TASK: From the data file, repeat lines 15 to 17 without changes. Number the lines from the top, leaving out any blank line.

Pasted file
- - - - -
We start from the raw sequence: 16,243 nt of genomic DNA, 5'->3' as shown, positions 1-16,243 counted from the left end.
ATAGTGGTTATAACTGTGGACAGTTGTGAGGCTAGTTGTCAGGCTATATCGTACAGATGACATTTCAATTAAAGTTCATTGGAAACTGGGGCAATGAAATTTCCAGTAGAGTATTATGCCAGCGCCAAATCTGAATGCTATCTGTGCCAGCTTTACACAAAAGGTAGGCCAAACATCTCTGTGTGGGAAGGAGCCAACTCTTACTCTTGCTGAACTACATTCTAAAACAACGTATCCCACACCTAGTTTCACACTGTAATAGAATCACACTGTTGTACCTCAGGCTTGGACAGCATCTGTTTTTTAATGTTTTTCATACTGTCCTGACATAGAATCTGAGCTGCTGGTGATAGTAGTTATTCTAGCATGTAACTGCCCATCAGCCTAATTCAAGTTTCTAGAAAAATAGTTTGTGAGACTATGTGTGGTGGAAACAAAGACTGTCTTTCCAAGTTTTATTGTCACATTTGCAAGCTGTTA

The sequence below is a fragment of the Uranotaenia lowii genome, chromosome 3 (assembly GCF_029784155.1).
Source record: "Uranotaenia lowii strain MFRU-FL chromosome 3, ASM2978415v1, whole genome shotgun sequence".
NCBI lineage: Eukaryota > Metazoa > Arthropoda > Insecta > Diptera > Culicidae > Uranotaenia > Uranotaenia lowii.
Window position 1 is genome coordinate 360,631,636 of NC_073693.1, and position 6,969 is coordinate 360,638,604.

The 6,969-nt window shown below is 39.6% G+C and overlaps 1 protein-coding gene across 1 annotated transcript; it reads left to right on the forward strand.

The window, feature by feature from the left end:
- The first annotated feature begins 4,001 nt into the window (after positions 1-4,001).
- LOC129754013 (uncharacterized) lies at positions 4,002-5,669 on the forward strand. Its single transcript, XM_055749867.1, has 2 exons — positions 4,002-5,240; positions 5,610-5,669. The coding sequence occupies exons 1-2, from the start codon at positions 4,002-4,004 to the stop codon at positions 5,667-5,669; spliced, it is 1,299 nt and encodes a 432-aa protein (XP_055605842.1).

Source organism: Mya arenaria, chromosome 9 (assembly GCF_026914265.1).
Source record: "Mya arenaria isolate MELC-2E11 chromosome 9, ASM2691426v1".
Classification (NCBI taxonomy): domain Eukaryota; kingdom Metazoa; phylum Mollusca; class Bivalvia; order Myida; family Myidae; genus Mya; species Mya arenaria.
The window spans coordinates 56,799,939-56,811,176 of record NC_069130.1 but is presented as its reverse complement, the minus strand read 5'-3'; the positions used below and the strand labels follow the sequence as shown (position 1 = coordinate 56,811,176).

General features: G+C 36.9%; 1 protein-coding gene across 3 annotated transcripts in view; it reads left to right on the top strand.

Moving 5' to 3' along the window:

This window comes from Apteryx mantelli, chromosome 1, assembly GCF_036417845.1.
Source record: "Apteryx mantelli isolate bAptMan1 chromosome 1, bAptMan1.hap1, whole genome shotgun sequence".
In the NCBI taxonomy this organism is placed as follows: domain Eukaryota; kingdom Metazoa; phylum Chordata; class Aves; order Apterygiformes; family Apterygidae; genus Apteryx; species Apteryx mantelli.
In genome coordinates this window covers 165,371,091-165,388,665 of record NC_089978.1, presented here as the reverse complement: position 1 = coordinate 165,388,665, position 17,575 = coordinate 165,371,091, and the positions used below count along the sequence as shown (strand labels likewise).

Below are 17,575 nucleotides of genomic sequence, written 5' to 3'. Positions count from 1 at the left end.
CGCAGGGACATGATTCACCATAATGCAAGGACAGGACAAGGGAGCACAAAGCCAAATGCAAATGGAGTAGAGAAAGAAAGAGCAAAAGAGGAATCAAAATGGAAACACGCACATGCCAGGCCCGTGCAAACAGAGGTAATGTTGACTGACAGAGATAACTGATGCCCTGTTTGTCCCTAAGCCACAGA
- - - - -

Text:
General features: G+C 36.9%; 1 protein-coding gene across 3 annotated transcripts in view; it reads left to right on the top strand.

Moving 5' to 3' along the window:

This window comes from Apteryx mantelli, chromosome 1, assembly GCF_036417845.1.